Monday, April 16, 2007

Something the French get right - elections

The French presidential elections are scheduled to end next Sunday, April 22nd and provide an interesting example to Americans on how to reduce the sleaze, obsessive fundraising and electorate burnout of our own presidential campaign.

The French elections have a sharply reduced schedule. The official campaign is a mere two weeks, and the `unofficial' campaign - starting when the candidates are picked by their respective parties - begins in October and November of the previous year.

Usually, the elections are held in two rounds - the first one, held April 22nd normally ends in a runoff between the two top vote getters and the second round is held roughly three weeks later.

Even better is the campaign financing end of things. Each candidate in the French elections has a spending limit of $22 million for the first round, and $27 million for the second. Contributors aren't allowed to give money to individual candidates, only to their respective parties. Television advertising is free,very limited and closely controlled. This year, the entire election is expected to cost a mere $350 million or so.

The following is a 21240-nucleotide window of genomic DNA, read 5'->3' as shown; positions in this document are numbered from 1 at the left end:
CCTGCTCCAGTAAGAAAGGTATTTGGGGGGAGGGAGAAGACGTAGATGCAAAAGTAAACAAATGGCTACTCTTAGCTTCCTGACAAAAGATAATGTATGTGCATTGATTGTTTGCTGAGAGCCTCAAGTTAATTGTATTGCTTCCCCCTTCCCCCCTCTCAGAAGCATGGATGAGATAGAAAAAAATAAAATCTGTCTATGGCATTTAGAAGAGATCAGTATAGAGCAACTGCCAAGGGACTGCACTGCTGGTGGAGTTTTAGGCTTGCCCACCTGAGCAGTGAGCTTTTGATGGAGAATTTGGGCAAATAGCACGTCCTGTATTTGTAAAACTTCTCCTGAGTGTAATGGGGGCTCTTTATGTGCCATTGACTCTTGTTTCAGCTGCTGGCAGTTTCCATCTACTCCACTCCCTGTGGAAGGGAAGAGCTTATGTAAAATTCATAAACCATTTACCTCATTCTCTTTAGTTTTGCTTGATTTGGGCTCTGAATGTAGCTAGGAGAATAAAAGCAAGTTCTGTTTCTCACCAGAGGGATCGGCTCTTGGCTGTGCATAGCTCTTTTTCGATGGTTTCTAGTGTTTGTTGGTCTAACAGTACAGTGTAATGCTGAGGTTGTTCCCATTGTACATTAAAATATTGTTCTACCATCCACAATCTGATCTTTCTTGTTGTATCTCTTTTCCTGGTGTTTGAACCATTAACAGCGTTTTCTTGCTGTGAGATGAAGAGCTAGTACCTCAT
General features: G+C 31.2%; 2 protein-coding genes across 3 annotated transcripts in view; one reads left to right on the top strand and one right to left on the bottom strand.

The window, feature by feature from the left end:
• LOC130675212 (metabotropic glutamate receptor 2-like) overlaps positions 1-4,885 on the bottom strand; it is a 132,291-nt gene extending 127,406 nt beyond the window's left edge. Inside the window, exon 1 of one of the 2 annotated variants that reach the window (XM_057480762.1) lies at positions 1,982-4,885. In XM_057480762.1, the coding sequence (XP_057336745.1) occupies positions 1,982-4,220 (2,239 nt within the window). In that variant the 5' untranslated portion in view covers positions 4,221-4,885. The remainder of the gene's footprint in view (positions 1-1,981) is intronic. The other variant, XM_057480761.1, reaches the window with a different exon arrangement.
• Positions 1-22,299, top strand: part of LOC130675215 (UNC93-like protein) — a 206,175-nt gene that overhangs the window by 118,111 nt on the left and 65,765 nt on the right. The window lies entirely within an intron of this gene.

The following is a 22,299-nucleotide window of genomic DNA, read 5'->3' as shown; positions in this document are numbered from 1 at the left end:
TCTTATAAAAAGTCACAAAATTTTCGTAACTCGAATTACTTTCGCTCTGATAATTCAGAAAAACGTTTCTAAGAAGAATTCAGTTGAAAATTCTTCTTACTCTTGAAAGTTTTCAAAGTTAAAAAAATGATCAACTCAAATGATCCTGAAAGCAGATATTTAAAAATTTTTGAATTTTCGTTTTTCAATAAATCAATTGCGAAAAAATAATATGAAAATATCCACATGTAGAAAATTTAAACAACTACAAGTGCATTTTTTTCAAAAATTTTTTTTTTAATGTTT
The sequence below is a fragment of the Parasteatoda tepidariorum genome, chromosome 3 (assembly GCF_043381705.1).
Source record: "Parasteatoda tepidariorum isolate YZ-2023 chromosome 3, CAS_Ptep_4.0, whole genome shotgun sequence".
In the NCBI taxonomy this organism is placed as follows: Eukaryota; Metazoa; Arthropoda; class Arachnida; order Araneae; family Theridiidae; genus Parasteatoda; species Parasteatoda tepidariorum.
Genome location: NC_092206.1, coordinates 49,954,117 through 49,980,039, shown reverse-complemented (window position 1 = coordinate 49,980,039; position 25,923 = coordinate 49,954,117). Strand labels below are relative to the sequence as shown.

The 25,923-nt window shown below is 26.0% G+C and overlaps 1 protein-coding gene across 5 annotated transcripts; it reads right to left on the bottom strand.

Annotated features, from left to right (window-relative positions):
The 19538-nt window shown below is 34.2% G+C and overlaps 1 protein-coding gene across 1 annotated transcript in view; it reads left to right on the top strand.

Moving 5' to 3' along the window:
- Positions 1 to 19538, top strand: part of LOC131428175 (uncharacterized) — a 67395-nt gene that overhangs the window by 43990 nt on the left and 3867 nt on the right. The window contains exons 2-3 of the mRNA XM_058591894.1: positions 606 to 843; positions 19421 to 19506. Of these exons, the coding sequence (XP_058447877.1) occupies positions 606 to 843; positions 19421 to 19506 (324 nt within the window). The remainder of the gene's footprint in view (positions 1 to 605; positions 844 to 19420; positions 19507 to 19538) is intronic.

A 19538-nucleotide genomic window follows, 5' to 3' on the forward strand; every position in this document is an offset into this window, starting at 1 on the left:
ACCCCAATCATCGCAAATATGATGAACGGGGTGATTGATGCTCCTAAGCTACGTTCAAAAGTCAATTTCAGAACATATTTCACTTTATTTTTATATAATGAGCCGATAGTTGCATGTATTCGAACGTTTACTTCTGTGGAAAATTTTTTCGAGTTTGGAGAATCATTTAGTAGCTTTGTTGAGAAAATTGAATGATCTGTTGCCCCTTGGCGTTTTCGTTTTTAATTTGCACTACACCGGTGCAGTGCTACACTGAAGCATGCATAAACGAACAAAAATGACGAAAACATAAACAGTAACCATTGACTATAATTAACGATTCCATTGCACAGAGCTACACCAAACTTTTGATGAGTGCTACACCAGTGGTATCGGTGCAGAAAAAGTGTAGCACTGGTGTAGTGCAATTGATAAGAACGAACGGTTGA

Just as a contrast, over according to documents filed by all the candidates with the Federal Election Commission, over $125 million has already been spent...not raised, but spent.

And we're still ten months away from the `Super Tuesday' primaries in February of 2008, a year and four months away from the party conventions, and a year and 8 months away from the general elections in November 2008!

The US is not France (for one thing, it's considerably larger and has a larger population) but can you imagine what our elections would be like if we had spending caps of $50 million per candidate, a much shorter electoral season and free, limited and strictly controlled TV advertising?

Can you imagine how it would benefit the country as a whole and strengthen our Republic if our presidential candidates spent less than half the time they do now on fundraising, and were able spend more time debating,thinking and formulating policy..not to mention taking stands on the issues without worrying as much about how it would effect their big donors?

1 comment:

Anonymous said...

swhat percentage of the vote do you suppose al gore will get???????